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For much of the JOLTS report’s recent history, we have seen the gap between job openings and hiring increase. The chart below shows openings have been above hires since 2015. Hiring hasn’t kept up with openings which has been a negative in this report.
We agree with the bears in that if hiring doesn’t increase, it really doesn’t matter how many openings there are. It’s good to see employers looking to hire people, but if they don’t actually hire anyone, then there’s no benefit to the economy.
Intermediate Term JOLTS Trend
Higher openings than hires gives off the signal that there aren’t enough workers to fill the vacant job openings. Any individual firm can fill an opening if it’s willing to raise pay enough or train inexperienced workers. The question is if they all could hire the workers they need if they were 100% serious about finding workers and paying them fairly. The prime age labor force participation rate doesn’t agree with JOLTS as it shows there is still supply in the labor market. The data from JOLTS only goes back to 2000, so our ability to analyze this record breaking cycle is limited.
Details Of The April JOLTS Report
Openings were solid as they fell slightly from 7.474 million to 7.449 million. You can see in the top 2 charts below, the opening rate is just below the cycle peak which was a record peak.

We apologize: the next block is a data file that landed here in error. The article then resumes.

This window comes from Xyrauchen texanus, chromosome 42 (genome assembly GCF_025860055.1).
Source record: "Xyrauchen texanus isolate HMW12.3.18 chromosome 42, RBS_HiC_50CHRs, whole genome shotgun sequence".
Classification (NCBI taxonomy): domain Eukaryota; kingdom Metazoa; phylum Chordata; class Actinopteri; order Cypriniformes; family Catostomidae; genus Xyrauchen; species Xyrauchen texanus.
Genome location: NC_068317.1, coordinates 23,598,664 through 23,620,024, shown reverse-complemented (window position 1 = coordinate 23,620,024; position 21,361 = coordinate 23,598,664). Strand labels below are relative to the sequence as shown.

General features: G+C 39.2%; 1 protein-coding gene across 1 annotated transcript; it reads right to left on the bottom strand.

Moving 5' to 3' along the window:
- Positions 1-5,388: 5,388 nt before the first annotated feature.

The weakest region was the South which had openings fall from 2.846 million to 2.814 million. The Midwest had the only increase as it went from 1.729 million to 1.787 million. Retail trade’s openings oddly increased from 825,000 to 837,000. That’s odd because the industry has seen the most job cuts this year. There was notable weakness in professional and business services which fell from 1.413 million to 1.241 million.
While hiring has been weak relative to openings this cycle, that wasn’t the case in April. Total hires had a big increase as they went from 5.697 million to 5.937 million. The yearly growth rate improved from 1.3% to 4.3% which is near the midpoint of where it has been this cycle. The later in the cycle we get, the more impressive growth is because the labor market is filling up.
Every region had sequential hiring growth in April. The strongest
improvement was in the Midwest which saw hiring increase from 1.195 million to
1.306 million. Here professional and business services improved as hiring was
up from 1.173 million to 1.233 million. This industry’s hiring growth improved
from -0.2% to 6.5%. Retail trade hiring went from 725,000 to 750,000. As the
bottom two charts below show, the quits rate was stagnant. It stayed at 2.3%
overall and 2.6% for private firms. Both rates are at cycle highs.
2% Chance Of A Recession Now
The Sahm Recession indicator uses the unemployment rate to come
up with the odds of a recession. This calculation eliminates some of the noise that’s
created by the month to month shifts. The indicator is the 3 month average of
the unemployment rate in relation to the prior 12 month low. The current rate